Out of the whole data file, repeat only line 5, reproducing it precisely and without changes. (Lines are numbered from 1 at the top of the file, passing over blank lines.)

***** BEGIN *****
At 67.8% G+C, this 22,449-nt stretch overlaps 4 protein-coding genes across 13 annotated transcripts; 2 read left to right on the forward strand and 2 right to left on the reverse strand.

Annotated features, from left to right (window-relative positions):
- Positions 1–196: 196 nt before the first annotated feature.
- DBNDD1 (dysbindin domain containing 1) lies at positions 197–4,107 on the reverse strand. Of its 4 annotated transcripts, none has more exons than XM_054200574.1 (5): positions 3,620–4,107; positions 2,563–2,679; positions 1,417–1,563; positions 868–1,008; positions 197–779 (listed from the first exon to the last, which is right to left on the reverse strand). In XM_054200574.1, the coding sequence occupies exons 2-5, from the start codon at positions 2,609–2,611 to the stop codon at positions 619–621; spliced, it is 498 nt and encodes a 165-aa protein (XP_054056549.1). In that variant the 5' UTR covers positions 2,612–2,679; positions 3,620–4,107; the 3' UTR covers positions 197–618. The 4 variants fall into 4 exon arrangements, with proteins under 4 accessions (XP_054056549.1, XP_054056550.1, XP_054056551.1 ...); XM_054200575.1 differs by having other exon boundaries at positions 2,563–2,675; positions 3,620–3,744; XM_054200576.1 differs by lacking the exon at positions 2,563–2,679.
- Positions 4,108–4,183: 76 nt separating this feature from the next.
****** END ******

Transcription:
- Positions 4,108–4,183: 76 nt separating this feature from the next.